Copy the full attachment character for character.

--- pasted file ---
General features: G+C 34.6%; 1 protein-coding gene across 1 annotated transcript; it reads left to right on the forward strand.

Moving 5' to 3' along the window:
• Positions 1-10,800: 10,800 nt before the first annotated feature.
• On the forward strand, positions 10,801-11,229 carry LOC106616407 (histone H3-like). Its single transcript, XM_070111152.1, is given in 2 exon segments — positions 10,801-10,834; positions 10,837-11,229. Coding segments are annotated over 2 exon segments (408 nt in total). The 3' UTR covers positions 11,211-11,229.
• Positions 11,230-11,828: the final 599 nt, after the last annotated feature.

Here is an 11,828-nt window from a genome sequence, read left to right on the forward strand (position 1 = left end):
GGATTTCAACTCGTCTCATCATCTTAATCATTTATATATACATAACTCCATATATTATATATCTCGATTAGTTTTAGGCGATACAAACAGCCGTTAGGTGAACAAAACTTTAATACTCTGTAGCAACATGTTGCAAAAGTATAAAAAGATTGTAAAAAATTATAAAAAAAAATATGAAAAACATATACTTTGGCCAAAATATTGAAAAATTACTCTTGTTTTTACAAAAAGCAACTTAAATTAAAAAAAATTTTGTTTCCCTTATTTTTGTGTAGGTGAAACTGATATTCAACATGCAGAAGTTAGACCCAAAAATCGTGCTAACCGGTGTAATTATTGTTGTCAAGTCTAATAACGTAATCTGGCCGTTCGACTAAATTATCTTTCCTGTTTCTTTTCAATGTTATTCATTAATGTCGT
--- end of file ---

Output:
General features: G+C 34.6%; 1 protein-coding gene across 1 annotated transcript; it reads left to right on the forward strand.

Moving 5' to 3' along the window:
• Positions 1-10,800: 10,800 nt before the first annotated feature.
• On the forward strand, positions 10,801-11,229 carry LOC106616407 (histone H3-like). Its single transcript, XM_070111152.1, is given in 2 exon segments — positions 10,801-10,834; positions 10,837-11,229. Coding segments are annotated over 2 exon segments (408 nt in total). The 3' UTR covers positions 11,211-11,229.
• Positions 11,230-11,828: the final 599 nt, after the last annotated feature.

Here is an 11,828-nt window from a genome sequence, read left to right on the forward strand (position 1 = left end):
GGATTTCAACTCGTCTCATCATCTTAATCATTTATATATACATAACTCCATATATTATATATCTCGATTAGTTTTAGGCGATACAAACAGCCGTTAGGTGAACAAAACTTTAATACTCTGTAGCAACATGTTGCAAAAGTATAAAAAGATTGTAAAAAATTATAAAAAAAAATATGAAAAACATATACTTTGGCCAAAATATTGAAAAATTACTCTTGTTTTTACAAAAAGCAACTTAAATTAAAAAAAATTTTGTTTCCCTTATTTTTGTGTAGGTGAAACTGATATTCAACATGCAGAAGTTAGACCCAAAAATCGTGCTAACCGGTGTAATTATTGTTGTCAAGTCTAATAACGTAATCTGGCCGTTCGACTAAATTATCTTTCCTGTTTCTTTTCAATGTTATTCATTAATGTCGT